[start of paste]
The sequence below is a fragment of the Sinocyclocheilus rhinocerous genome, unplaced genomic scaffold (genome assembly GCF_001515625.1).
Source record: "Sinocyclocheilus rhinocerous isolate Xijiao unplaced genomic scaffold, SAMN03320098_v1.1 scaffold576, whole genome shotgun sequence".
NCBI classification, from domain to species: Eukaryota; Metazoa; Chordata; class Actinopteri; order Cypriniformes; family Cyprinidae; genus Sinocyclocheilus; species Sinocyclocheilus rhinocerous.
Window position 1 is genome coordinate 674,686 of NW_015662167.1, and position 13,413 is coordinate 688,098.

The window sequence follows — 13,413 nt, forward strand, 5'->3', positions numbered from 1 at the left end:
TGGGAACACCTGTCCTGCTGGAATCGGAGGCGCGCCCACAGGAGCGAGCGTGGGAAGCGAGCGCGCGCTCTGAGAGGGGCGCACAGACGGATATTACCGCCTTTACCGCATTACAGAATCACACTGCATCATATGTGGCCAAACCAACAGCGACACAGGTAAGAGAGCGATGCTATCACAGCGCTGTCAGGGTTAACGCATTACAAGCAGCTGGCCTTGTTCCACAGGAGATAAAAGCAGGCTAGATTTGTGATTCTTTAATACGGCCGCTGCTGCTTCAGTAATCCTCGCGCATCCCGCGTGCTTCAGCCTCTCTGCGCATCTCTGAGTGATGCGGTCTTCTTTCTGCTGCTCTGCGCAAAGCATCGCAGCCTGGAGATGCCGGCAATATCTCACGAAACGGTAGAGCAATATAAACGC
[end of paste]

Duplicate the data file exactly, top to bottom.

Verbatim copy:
The sequence below is a fragment of the Sinocyclocheilus rhinocerous genome, unplaced genomic scaffold (genome assembly GCF_001515625.1).
Source record: "Sinocyclocheilus rhinocerous isolate Xijiao unplaced genomic scaffold, SAMN03320098_v1.1 scaffold576, whole genome shotgun sequence".
NCBI classification, from domain to species: Eukaryota; Metazoa; Chordata; class Actinopteri; order Cypriniformes; family Cyprinidae; genus Sinocyclocheilus; species Sinocyclocheilus rhinocerous.
Window position 1 is genome coordinate 674,686 of NW_015662167.1, and position 13,413 is coordinate 688,098.

The window sequence follows — 13,413 nt, forward strand, 5'->3', positions numbered from 1 at the left end:
TGGGAACACCTGTCCTGCTGGAATCGGAGGCGCGCCCACAGGAGCGAGCGTGGGAAGCGAGCGCGCGCTCTGAGAGGGGCGCACAGACGGATATTACCGCCTTTACCGCATTACAGAATCACACTGCATCATATGTGGCCAAACCAACAGCGACACAGGTAAGAGAGCGATGCTATCACAGCGCTGTCAGGGTTAACGCATTACAAGCAGCTGGCCTTGTTCCACAGGAGATAAAAGCAGGCTAGATTTGTGATTCTTTAATACGGCCGCTGCTGCTTCAGTAATCCTCGCGCATCCCGCGTGCTTCAGCCTCTCTGCGCATCTCTGAGTGATGCGGTCTTCTTTCTGCTGCTCTGCGCAAAGCATCGCAGCCTGGAGATGCCGGCAATATCTCACGAAACGGTAGAGCAATATAAACGC